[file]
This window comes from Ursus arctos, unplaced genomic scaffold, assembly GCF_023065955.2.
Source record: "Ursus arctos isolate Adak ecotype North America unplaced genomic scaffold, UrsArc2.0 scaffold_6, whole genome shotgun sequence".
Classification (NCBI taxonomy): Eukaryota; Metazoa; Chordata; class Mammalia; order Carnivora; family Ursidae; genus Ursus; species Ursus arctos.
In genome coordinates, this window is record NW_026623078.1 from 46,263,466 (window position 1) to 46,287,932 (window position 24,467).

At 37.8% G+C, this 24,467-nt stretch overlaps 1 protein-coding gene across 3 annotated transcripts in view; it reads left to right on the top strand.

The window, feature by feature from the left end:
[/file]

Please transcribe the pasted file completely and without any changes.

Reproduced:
This window comes from Ursus arctos, unplaced genomic scaffold, assembly GCF_023065955.2.
Source record: "Ursus arctos isolate Adak ecotype North America unplaced genomic scaffold, UrsArc2.0 scaffold_6, whole genome shotgun sequence".
Classification (NCBI taxonomy): Eukaryota; Metazoa; Chordata; class Mammalia; order Carnivora; family Ursidae; genus Ursus; species Ursus arctos.
In genome coordinates, this window is record NW_026623078.1 from 46,263,466 (window position 1) to 46,287,932 (window position 24,467).

At 37.8% G+C, this 24,467-nt stretch overlaps 1 protein-coding gene across 3 annotated transcripts in view; it reads left to right on the top strand.

The window, feature by feature from the left end: